In the last few weeks I’ve been working on Crystal Gazer, a nodejs console application to gather information from your Git repository. You can find it on GitHub and on NPM.

One of the things I’d like to do is to track the evolution of a function. Has it been modified a lot? How many people has been working on it? Is the function too long?

To answer the first question, what we could do is rely on the git log -L:function:file command to give us all the changes a function has suffered. We need a couple of things to run this command: the name of the file and the name of the function.

The name of the file is the easy part. We have the names of the files in the original git log (see the of Crytal Gazer to know how it works) and we can always ask the user to input it. But given a file, we’d like to list the different functions with their statistics. So we need an automated way to extract the name of the functions from a source code file (we’re going to work with .cs files).

First attempt

My first approximation was to try to code something by myself. A combination of Regex, a couple of ifs, maybe some split… That didn’t worked well. The number of cases to take into account is big enough to be very difficult to write such function.


Then, one acronym came to my mind: AST. An Abstract Syntax Tree is a tree representation of the abstract syntactic structure of source code written in a programming language (wikipedia). This is what, for example, escomplex uses to perform metrics. Can we create the AST of C# code in JavaScript?

The answer is ANTLR. ANTLR is a parser generator that can create an AST from a file using a grammar that we can define. Fortunately, we don’t need to create the C# grammar by ourselves, we can grab it from here.

These are the steps I followed to be able to get the function names from a C# file.

Create the lexer, parser and the listener from the grammar.

In a VERY short way, antlr uses a lexer to create tokens from your input, then uses these tokens to initialize the parser that creates the AST. When you traverse the tree, you get notified in the listener about the different things it finds.

To create these three files, we’ll need to use the antlr tool. So, let’s download the tool and make it accessible. Follow these instructions just changing 4.5.3 to 4.7.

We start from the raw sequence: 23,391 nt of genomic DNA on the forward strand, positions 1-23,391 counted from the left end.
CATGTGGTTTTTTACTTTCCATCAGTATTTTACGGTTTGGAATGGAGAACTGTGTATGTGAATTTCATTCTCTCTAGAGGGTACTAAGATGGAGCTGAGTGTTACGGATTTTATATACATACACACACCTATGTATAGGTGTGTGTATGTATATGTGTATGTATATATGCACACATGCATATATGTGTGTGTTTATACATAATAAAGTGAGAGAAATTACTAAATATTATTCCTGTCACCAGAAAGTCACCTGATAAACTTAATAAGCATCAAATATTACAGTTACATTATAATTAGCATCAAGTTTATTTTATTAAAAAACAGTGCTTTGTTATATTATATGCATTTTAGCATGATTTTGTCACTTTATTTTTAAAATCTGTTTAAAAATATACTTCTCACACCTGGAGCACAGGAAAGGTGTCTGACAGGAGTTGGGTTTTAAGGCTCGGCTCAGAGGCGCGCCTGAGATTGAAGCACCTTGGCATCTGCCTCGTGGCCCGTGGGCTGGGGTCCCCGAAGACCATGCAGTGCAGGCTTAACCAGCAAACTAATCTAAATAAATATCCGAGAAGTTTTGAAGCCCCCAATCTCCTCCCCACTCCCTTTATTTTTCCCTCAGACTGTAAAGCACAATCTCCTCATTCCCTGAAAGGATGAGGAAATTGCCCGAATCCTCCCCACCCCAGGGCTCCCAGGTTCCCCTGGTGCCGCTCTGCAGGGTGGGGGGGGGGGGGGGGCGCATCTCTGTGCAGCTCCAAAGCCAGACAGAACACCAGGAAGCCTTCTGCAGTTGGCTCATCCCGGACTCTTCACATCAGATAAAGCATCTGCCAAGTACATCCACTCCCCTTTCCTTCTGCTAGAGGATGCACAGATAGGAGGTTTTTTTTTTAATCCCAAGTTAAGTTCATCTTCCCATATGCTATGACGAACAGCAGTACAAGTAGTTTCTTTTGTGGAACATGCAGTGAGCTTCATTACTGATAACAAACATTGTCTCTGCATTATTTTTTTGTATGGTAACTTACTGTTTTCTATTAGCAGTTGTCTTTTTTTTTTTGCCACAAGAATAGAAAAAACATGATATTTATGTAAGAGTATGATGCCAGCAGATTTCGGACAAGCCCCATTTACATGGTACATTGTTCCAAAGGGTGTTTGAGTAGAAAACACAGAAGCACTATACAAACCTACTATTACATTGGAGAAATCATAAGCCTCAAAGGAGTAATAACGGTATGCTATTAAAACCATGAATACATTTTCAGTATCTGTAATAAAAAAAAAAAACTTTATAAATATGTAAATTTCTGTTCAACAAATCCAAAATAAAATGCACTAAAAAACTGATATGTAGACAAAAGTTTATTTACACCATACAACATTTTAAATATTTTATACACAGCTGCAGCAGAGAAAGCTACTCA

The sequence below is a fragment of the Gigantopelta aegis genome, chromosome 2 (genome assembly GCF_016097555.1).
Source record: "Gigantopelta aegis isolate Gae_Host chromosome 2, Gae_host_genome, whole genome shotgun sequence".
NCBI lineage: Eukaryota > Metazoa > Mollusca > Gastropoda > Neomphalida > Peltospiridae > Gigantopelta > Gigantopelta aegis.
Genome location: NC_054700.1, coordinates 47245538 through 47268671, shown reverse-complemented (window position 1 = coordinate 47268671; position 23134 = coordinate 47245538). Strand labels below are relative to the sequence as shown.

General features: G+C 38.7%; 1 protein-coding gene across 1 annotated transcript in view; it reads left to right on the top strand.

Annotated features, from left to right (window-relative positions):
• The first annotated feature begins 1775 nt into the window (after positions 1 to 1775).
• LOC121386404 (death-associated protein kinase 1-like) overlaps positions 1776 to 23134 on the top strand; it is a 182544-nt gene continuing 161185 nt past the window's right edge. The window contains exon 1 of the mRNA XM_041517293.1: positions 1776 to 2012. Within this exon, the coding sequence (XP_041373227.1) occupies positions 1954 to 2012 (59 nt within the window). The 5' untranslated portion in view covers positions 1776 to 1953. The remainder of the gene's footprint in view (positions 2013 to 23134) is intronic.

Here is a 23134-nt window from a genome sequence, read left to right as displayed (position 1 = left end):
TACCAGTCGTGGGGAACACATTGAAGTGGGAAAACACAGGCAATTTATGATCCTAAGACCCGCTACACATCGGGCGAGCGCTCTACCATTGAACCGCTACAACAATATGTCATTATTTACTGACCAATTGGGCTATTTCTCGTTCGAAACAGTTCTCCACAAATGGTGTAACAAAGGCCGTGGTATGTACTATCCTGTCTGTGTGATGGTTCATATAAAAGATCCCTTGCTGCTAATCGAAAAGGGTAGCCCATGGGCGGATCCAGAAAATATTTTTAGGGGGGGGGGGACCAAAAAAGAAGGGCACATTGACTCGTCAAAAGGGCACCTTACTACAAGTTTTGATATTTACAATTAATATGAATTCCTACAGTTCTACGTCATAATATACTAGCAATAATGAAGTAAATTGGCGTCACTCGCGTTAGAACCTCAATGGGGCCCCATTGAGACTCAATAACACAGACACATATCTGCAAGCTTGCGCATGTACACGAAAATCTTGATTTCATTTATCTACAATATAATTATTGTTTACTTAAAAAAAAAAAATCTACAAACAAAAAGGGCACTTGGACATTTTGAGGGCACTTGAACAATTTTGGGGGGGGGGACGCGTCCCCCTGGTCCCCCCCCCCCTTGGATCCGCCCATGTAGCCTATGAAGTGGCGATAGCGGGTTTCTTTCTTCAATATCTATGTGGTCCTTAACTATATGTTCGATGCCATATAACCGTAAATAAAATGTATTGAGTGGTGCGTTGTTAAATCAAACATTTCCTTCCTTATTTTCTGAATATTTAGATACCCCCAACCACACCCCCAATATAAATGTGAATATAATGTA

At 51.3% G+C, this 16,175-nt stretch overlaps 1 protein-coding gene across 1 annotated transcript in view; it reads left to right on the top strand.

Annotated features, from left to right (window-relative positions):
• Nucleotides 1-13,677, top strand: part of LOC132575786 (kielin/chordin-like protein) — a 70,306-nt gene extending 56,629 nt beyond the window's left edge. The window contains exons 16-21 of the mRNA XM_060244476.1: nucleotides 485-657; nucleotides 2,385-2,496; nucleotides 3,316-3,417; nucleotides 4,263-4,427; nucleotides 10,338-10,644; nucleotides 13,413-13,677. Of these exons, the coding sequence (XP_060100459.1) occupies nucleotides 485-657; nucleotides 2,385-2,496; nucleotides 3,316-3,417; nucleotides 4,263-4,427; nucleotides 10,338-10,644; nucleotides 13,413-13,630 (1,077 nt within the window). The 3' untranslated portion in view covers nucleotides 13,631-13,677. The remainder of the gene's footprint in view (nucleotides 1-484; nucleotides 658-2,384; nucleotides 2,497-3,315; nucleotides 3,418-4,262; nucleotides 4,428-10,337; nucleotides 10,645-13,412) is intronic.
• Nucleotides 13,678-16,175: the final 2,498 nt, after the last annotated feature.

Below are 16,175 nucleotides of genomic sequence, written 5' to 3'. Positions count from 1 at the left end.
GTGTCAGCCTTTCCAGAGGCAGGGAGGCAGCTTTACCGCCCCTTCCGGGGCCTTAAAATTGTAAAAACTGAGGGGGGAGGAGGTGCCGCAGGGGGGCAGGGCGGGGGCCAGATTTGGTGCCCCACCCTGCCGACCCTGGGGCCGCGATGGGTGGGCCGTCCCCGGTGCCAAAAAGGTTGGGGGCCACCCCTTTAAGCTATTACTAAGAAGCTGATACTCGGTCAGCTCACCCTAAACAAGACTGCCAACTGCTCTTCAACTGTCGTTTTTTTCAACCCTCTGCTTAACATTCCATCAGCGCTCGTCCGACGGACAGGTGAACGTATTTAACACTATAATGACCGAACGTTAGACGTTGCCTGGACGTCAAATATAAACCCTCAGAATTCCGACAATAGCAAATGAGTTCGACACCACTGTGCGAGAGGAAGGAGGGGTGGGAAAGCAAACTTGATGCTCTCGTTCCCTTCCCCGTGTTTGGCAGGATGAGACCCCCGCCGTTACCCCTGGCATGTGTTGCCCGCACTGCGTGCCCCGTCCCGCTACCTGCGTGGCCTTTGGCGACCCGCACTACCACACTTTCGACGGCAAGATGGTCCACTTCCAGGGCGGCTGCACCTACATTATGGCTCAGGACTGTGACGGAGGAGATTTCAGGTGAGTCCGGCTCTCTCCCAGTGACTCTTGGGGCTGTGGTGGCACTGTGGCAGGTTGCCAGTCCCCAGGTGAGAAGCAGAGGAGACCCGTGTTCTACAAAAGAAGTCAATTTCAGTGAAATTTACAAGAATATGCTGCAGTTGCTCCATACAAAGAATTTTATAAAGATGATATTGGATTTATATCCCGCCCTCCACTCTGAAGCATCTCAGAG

Now we can use the tool to generate the lexer. Download CSharpLexer.g4 from the grammars repository and copy it to your project folder. Run the following command:

antlr4 -Dlanguage=JavaScript CSharpLexer.g4

This will generate CSharpLexer.js and CSharpLexer.tokens.

We need to do the same for CSharpParser.g4. So run the following command:

antlr4 -Dlanguage=JavaScript CSharpParser.g4

In this case this command will generate CSharpParser.js, CSharpParser.tokens and CSharpParserListener.js.

Prepare a nodejs project

We’re going to create a nodejs project to use all this stuff. Let’s add antlr4 to it:

npm install antlr4 --save

Create a file called index.js and import the neccessary modules:

const antlr4 = require('antlr4/index');
const fs = require('fs');
const CSharpParser = require('./CSharpParser.js');
const CSharpLexer = require('./CSharpLexer.js');

If you now run this script you’ll get errors loading the CSharpLexer module. That’s because the file generated has some invalid identifiers: - In the line 5 there’s a import java.util.Stack; which is obviously invalid in JavaScript. Just comment out (or delete) the line. - In the lines 1770 to 1773 (both included) there is some C# code. Just change each variable initialisation by var <variable_name>. - Between the lines 1866 and 1883 (both included) there is more C# code. Comment out or delete it.

Creating the listener

With the help of ANTLR we’ve created a CSHarpListener. We can use that listener as a base class for more specific listeners. As we want to get the names of the different methods of the file, let’s create a listener for that.

Create a file called CSharpFunctionListener.js and copy the following code:

const antlr4 = require('antlr4/index');
const CSharpLexer = require('./CSharpLexer');
const CSharpParser = require('./CSharpParser');
var CSharpListener = require('./CSharpParserListener').CSharpParserListener;

CSharpFunctionListener = function(res) {
    this.Res = res;; // inherit default listener
    return this;
// inherit default listener
CSharpFunctionListener.prototype = Object.create(CSharpListener.prototype);
CSharpFunctionListener.prototype.constructor = CSharpFunctionListener;

CSharpFunctionListener.prototype.enterMethod_member_name = function(ctx){

exports.CSharpFunctionListener = CSharpFunctionListener;

Nothing too special here. The important part is that we’re overriding the enterMethod_member_name method, which is the method that will be called when the parser finds a method name.

Putting all together

Time to use all this stuff. Go back to your index.js file and add the following code:

var input = fs.readFileSync('aFile.cs').toString();

var chars = new antlr4.InputStream(input);
var lexer = new CSharpLexer.CSharpLexer(chars);
var tokens  = new antlr4.CommonTokenStream(lexer);
var parser = new CSharpParser.CSharpParser(tokens);

var tree = parser.namespace_member_declarations();   
var res = [];
var csharpClass = new CSharpFunctionListener(res);
antlr4.tree.ParseTreeWalker.DEFAULT.walk(csharpClass, tree);

console.log("Function names: ", res.join(','));

As you can see, we’re creating the lexer and the parser. Then, we use antlr to traverse the tree and pass the listener in order to be notified.

If you run it, you will get the names of the functions.


This is the first thing I do with antlr and it’s been really pleasant. The only problem was removing the invalid code from the lexer and that’s all. Expect a new version of Crystal Gazer using some antlr magic soon!!